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NHS Digital aims to put the UK’s healthcare sector on a firm cyber security footing, according to Rob Shaw, chief operating officer at NHS Digital’s Data Security Centre.
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Shaw said the cyber security threats were same for the healthcare sector as other sectors, but the additional challenge is providing security while the priority remains patient care.
In charting a fresh and effective approach, he said the NHS Digital has recognised that it is not about technology, but about protecting data.
A key part of this approach, said Shaw, is changing the culture and attitudes of people to data protection, which requires leadership.
“We need a better culture [around cyber security] because it cannot just be something that is added on at the end,” he said.
To help ensure that cyber security is an inherent part of everything the UK healthcare sector does, NHS Digital has developed 10 standards.
“Although the amount of malicious traffic on the national NHS network (N3) is around the same level of other sectors of 0.3%, security and integrity of data in healthcare is absolutely critical,” said Shaw.
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However, he said the standards were regulatory in intention, but aimed at enabling a secure healthcare sector and increasing patient trust.
Underlining that cyber security is not just about technology, he said most cyber attacks start with social engineering.
Just like other sectors, he said healthcare organisations are regularly targeted by spoofed emails that appear to come from known senders and contain references to personal interests.
In one such incident, he said a healthcare employee was tricked into opening an email that appeared to come from a contact about a subject of common interest.
“When he clicked on the email it appeared to fail to open, but he had compromised his machine and it took two weeks before the compromise was detected,” said Shaw.
In establishing a cyber security-oriented culture, healthcare organisations need to seek to address such risks, he said.
Security risks in unsupported software
Another common challenge, especially in the healthcare sector, is the use of unsupported software, such as Microsoft Windows XP.
NHS Digital estimates that around 15% of Windows installations in the UK healthcare sector are XP, but Shaw said this is not easily or quickly fixed.
“In addition to the costs involved, there is also the problem of migrating legacy applications that run on hardware that will not support more modern operating systems, which adds to the cost of hardware upgrades,” he said.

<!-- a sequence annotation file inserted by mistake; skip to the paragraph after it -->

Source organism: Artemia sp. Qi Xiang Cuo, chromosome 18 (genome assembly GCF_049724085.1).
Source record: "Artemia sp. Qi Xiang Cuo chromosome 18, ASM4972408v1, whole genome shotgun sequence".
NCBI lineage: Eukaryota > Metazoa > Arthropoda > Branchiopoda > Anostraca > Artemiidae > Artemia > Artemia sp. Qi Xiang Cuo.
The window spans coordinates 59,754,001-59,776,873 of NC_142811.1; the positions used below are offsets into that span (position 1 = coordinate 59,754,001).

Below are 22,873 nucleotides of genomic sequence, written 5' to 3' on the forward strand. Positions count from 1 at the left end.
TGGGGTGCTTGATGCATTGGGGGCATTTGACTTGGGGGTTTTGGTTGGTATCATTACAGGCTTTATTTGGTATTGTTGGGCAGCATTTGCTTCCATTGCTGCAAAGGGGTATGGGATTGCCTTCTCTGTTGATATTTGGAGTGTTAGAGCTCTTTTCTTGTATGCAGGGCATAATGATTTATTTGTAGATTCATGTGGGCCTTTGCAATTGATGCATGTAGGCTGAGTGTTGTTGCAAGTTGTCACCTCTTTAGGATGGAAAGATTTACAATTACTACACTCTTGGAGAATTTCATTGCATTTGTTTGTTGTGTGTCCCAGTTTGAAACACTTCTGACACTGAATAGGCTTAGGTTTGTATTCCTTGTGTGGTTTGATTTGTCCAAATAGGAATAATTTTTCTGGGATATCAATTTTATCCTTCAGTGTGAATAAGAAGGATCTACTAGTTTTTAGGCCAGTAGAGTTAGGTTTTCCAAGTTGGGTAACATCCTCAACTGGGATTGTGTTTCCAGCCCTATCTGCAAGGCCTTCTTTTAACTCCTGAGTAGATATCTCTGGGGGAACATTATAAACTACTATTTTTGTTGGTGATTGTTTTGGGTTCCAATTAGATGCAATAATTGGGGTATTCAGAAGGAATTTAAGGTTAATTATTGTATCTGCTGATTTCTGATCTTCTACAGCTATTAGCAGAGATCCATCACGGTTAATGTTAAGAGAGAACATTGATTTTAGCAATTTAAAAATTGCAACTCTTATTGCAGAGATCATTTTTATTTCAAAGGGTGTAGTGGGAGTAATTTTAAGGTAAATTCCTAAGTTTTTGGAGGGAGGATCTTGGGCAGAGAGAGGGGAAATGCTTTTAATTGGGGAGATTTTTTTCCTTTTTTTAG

NHS Digital is aware of the security risks posed by Windows XP. Because its security is no longer being updated by Microsoft, and XP’s vulnerabilities are well known, NHS Digital has developed various strategies for securing computers still running Windows XP.
Not all organisations know what to do, said Shaw, and that is where NHS Digital can help provide the necessary expertise. Similarly, NHS Digital can provide support where compromises occur.
“There are many threats and sometimes things do get through, which means the way organisations respond when they are breached is important,” he said.
NHS Digital is helping a growing number of hospitals and other healthcare organisations to respond to breaches through its computer emergency response team, CareCert.
“CareCert is making a difference. In a recent ransomware attack, CareCert’s incident response team was able to contain, monitor and eradicate the malware before it could take hold,” said Shaw.
The CareCert team and all the other services provided by NHS Digital, he said, are effectively shifting cyber security in UK healthcare from defence-only mode to detect mode.
Looking to the future, he said CareCert will be a “front door” to the services and support that will be available from the National Cyber Security Centre, which is due to begin operations on 1 October 2016.
“We will be working with the NCSC to provide access to specialists, access help on how to handle security incidents, and share information with and from other organisations,” said Shaw.
He called on healthcare organisations to engage with CareCert and not to overlook investing in people, saying personal responsibility in cyber security is key.
“Don’t fall into the trap of thinking cyber security does not affect patient care because it does, and don’t entrust the security of the many to the few because everyone needs to be involved,” said Shaw.